Many single parents, seniors, or otherwise challenged adults are simply a couple paycheques away from homeless, and may look to supplementing nourishment through these facilities before that becomes a survival reality. The Rainbow Kitchen feeds their bodies.
But aside from serving a variety of people, they serve a variety of functions. The Rainbow Kitchen, and places like it, don’t just give them food to survive, they also provide a place to meet other people; it’s a social atmosphere.
A senior who may otherwise be sitting at home eating toast and drinking tea, alone, can come and visit with other people that become associates, and eventually friends over time. The tireless staff greet them with smiles and a cheery attitude that can buoy their spirits on a rough day.
The people who have been there for years welcome the new people, and a mixture of simple ‘hellos’ and long stories create a buzz or word sounds melding with those that are happy simply to feel food in their mouths and help clear their mind. The Rainbow Kitchen feeds the heart of those that come in.
It literally creates community within a neighbourhood, as deep and complex as any planned neighbourhood with respect to the relationships that are formed.
Going from a well-loved establishment, to one that exudes a freshness, crisp lines, brilliant paint, and a smell of newly hewn wood, there exists perhaps a growing sense of pride for the physical environment with which the patrons will experience after the Radical Renovation that HeroWork leaves behind. This legacy, of not just paint and wood and appliances, but also that of lovingly decorated facades, signage, and other embellishments, are lovingly created specifically for each targeted site. They enrich the newness of the renovations with the heart of the original, and I hope it serves to indicate to those that use the facility of their worthiness.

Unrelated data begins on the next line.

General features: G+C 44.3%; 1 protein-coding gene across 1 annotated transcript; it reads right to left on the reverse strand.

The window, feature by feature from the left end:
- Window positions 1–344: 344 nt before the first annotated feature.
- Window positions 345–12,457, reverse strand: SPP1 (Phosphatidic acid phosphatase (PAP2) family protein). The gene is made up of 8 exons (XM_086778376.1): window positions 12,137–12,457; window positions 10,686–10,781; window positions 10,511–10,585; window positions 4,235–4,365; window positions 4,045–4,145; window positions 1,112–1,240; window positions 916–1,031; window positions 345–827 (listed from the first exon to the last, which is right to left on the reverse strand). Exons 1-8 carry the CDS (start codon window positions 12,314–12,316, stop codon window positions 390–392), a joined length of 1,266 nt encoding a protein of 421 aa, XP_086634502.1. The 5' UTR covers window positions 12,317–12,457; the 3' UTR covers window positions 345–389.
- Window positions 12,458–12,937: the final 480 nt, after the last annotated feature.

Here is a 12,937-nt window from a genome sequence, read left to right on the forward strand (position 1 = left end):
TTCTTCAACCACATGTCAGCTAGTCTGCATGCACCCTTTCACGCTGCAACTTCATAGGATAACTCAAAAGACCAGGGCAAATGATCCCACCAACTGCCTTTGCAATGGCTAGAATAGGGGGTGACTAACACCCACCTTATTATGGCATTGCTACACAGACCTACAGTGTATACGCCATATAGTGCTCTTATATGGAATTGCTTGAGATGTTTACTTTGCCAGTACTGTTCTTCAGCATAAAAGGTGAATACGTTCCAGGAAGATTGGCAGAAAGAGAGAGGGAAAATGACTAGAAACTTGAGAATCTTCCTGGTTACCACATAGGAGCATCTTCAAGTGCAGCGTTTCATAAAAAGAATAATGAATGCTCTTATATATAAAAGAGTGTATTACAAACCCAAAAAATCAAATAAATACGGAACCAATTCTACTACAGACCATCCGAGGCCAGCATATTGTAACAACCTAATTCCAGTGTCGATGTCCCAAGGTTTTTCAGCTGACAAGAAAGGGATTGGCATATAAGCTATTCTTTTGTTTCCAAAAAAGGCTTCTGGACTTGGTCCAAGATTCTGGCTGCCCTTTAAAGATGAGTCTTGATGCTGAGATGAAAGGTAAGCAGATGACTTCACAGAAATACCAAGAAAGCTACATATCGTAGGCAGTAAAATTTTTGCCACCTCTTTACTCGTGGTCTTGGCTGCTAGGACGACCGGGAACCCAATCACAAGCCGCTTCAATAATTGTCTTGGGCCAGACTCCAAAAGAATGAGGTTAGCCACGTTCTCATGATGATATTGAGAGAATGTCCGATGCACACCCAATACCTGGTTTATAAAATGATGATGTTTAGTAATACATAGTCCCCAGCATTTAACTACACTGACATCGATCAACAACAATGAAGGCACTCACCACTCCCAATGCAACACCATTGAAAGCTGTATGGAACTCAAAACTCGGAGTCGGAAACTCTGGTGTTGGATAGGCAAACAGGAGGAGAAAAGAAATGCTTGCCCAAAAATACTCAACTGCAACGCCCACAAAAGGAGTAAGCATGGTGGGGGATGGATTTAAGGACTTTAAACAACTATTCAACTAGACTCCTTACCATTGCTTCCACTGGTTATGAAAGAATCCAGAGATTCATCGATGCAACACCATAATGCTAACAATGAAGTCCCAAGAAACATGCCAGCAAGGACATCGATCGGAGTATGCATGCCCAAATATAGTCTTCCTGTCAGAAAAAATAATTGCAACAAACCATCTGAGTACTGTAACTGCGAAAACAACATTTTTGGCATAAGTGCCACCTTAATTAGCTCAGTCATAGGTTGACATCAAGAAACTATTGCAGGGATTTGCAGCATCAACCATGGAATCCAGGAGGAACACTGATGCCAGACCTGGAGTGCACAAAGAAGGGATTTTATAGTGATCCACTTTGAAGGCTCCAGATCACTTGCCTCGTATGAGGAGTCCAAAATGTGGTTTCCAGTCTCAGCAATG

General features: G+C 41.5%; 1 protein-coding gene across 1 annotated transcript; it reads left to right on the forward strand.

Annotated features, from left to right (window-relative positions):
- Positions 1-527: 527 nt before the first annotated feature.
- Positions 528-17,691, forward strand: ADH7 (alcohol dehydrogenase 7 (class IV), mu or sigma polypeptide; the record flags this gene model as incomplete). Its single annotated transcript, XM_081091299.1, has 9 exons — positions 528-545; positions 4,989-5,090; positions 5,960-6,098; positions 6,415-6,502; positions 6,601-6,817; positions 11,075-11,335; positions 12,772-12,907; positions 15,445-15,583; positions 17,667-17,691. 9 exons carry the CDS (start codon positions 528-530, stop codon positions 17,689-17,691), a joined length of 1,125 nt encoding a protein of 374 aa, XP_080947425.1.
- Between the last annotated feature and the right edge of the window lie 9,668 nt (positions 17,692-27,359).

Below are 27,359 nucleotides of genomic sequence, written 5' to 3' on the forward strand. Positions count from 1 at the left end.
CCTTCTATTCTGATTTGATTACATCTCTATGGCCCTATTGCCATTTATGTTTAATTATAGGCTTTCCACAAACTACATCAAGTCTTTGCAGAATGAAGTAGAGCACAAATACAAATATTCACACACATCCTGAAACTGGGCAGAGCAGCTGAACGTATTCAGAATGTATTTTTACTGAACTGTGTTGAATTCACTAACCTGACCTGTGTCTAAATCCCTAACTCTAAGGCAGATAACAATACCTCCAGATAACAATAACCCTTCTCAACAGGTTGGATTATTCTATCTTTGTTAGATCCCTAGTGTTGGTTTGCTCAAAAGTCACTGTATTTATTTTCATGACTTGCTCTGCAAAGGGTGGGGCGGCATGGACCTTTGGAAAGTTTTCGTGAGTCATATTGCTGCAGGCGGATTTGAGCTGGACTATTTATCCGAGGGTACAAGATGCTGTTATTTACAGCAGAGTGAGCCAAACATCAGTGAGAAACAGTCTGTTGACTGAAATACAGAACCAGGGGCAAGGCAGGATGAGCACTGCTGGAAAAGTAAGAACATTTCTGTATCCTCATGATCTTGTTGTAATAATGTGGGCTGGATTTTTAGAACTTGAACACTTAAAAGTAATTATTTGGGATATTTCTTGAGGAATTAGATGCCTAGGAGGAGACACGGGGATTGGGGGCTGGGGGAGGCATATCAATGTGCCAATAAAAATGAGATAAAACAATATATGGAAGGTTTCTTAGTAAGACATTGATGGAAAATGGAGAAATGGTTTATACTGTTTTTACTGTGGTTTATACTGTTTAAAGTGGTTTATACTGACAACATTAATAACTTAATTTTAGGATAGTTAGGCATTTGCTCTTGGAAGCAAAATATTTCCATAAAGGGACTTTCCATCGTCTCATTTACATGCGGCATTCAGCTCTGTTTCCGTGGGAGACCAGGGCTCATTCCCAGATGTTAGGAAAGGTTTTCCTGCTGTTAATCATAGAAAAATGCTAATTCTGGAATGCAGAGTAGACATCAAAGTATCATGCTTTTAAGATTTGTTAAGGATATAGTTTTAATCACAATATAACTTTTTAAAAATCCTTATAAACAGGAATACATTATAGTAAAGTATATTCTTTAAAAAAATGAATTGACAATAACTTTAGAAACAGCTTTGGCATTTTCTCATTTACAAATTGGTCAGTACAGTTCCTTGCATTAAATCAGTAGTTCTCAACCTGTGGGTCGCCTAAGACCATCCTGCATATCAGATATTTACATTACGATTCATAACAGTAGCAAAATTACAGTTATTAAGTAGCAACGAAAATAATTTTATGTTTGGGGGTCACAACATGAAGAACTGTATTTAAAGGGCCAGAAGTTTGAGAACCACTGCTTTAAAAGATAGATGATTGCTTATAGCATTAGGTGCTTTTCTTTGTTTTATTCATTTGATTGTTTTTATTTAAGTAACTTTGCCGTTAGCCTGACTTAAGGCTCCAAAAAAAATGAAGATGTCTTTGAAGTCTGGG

The fact that this building and physical form was demonstrably and significantly upgraded, refreshed, and rebuilt with an eye to sustainability, lower maintenance costs, and a beautiful look, must indicate to the patron the value of the site, and the service it provides. Ultimately the worth transfers to the user.
We absorb the environment we are in, be it our friends, our career, the natural environment,or built. If it is ugly to us, we treat it that way, but if we see the value in it, we start to develop and exchange that value within us as well. HeroWork feeds the spirit of the users.
The end product is simply a newer building and grounds. It’s a physical thing, with nothing more to it to the uninitiated or uneducated. It has a dollar value and a different look than it did before, but there is so much more that is transformed.
Work that serves to uplift others is heroic. It feeds us; our bodies, our minds, and our spirit as human beings that are hard-wired to help one another. In targeting other charities that benefit from the Radical Renovations, HeroWork helps organizations like the Rainbow Kitchen feed a broad base of local people; each one in need of nourishment of one kind or another. A place for food, social interactions, and always a warm welcome, it serves a deeper connection many seldom get to witness.
By the time a few weeks are over, and the renovation is complete, the HeroWork volunteers will have all gone their separate ways, returning to their typical lives. But the lasting legacy of what they were able to accomplish in that short time frame will impact the hundreds of people, and thousands of days, of feeding a community.
To find out more about HeroWork or the Rainbow Kitchen, follow their link, or to get involved in some heroic volunteer organizations, type “I want to volunteer” in your favourite search engine. Here is one such link that I found in doing so: Volunteer Canada.
Hungry for change? Feed your mind, body, and spirit by volunteering. HeroWork still needs your help too.
I hope you will join me, and the entire community, October 2nd at 4pm for the “Big Reveal” of the legacy that will be the brand new Rainbow Kitchen!